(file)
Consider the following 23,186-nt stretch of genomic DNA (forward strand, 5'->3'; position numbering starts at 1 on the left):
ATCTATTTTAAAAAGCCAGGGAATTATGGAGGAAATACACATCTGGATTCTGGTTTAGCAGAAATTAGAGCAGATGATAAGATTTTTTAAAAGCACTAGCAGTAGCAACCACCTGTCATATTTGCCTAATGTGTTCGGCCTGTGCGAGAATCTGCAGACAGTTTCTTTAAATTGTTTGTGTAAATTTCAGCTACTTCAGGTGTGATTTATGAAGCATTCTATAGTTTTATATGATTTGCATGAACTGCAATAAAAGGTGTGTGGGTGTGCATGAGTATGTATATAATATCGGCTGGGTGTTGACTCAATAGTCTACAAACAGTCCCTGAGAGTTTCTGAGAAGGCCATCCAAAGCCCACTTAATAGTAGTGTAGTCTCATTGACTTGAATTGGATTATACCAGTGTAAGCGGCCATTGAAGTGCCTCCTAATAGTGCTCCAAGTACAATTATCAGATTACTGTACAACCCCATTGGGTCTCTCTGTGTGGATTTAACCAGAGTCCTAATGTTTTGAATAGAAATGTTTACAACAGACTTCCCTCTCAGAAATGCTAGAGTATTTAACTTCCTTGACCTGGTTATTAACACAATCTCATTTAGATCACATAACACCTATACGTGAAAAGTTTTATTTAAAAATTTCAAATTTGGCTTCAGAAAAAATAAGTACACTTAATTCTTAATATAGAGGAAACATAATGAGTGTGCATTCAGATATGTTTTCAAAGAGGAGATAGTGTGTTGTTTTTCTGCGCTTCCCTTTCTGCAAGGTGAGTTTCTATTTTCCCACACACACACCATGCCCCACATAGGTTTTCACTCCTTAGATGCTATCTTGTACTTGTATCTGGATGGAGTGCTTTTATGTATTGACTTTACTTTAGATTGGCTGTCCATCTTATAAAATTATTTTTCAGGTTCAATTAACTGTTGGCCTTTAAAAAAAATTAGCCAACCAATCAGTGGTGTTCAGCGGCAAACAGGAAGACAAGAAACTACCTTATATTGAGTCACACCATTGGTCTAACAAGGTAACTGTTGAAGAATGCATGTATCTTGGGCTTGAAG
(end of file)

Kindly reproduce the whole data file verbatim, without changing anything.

Consider the following 23,186-nt stretch of genomic DNA (forward strand, 5'->3'; position numbering starts at 1 on the left):
ATCTATTTTAAAAAGCCAGGGAATTATGGAGGAAATACACATCTGGATTCTGGTTTAGCAGAAATTAGAGCAGATGATAAGATTTTTTAAAAGCACTAGCAGTAGCAACCACCTGTCATATTTGCCTAATGTGTTCGGCCTGTGCGAGAATCTGCAGACAGTTTCTTTAAATTGTTTGTGTAAATTTCAGCTACTTCAGGTGTGATTTATGAAGCATTCTATAGTTTTATATGATTTGCATGAACTGCAATAAAAGGTGTGTGGGTGTGCATGAGTATGTATATAATATCGGCTGGGTGTTGACTCAATAGTCTACAAACAGTCCCTGAGAGTTTCTGAGAAGGCCATCCAAAGCCCACTTAATAGTAGTGTAGTCTCATTGACTTGAATTGGATTATACCAGTGTAAGCGGCCATTGAAGTGCCTCCTAATAGTGCTCCAAGTACAATTATCAGATTACTGTACAACCCCATTGGGTCTCTCTGTGTGGATTTAACCAGAGTCCTAATGTTTTGAATAGAAATGTTTACAACAGACTTCCCTCTCAGAAATGCTAGAGTATTTAACTTCCTTGACCTGGTTATTAACACAATCTCATTTAGATCACATAACACCTATACGTGAAAAGTTTTATTTAAAAATTTCAAATTTGGCTTCAGAAAAAATAAGTACACTTAATTCTTAATATAGAGGAAACATAATGAGTGTGCATTCAGATATGTTTTCAAAGAGGAGATAGTGTGTTGTTTTTCTGCGCTTCCCTTTCTGCAAGGTGAGTTTCTATTTTCCCACACACACACCATGCCCCACATAGGTTTTCACTCCTTAGATGCTATCTTGTACTTGTATCTGGATGGAGTGCTTTTATGTATTGACTTTACTTTAGATTGGCTGTCCATCTTATAAAATTATTTTTCAGGTTCAATTAACTGTTGGCCTTTAAAAAAAATTAGCCAACCAATCAGTGGTGTTCAGCGGCAAACAGGAAGACAAGAAACTACCTTATATTGAGTCACACCATTGGTCTAACAAGGTAACTGTTGAAGAATGCATGTATCTTGGGCTTGAAG